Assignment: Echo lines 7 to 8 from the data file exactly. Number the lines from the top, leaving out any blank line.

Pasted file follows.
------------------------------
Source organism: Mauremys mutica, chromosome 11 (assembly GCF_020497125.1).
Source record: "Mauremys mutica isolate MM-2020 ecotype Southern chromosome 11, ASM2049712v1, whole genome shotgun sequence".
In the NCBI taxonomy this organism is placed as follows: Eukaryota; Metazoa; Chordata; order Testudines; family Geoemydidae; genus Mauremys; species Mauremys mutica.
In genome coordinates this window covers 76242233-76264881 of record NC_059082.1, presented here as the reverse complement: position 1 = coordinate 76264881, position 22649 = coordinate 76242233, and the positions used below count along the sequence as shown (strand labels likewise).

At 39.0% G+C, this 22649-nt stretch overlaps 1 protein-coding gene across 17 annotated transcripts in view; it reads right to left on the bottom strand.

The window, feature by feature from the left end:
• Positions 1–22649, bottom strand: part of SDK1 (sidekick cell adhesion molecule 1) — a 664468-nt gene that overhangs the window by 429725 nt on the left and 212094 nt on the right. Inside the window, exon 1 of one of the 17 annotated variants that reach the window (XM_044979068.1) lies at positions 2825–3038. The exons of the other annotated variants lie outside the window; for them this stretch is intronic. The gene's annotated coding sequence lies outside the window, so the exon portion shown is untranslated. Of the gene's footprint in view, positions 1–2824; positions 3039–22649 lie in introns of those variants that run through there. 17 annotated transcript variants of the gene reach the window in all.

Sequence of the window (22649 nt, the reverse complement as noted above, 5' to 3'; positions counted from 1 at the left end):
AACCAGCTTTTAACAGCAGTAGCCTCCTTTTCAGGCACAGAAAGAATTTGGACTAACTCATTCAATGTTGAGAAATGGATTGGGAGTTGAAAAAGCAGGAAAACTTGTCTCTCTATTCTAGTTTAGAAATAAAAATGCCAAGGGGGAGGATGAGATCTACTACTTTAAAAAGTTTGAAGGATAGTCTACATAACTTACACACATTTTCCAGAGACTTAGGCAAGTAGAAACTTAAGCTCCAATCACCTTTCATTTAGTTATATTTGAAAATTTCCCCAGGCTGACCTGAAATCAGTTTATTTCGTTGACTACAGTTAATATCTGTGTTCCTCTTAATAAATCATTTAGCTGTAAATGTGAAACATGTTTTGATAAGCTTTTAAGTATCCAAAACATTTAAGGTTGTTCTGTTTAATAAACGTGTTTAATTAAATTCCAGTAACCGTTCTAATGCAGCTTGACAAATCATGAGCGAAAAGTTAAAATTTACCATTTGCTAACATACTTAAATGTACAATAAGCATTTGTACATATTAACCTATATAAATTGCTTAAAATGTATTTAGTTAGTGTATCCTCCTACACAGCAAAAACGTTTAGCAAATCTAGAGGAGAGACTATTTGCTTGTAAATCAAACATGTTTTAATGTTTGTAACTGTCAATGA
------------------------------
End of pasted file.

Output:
• Positions 1–22649, bottom strand: part of SDK1 (sidekick cell adhesion molecule 1) — a 664468-nt gene that overhangs the window by 429725 nt on the left and 212094 nt on the right. Inside the window, exon 1 of one of the 17 annotated variants that reach the window (XM_044979068.1) lies at positions 2825–3038. The exons of the other annotated variants lie outside the window; for them this stretch is intronic. The gene's annotated coding sequence lies outside the window, so the exon portion shown is untranslated. Of the gene's footprint in view, positions 1–2824; positions 3039–22649 lie in introns of those variants that run through there. 17 annotated transcript variants of the gene reach the window in all.

Sequence of the window (22649 nt, the reverse complement as noted above, 5' to 3'; positions counted from 1 at the left end):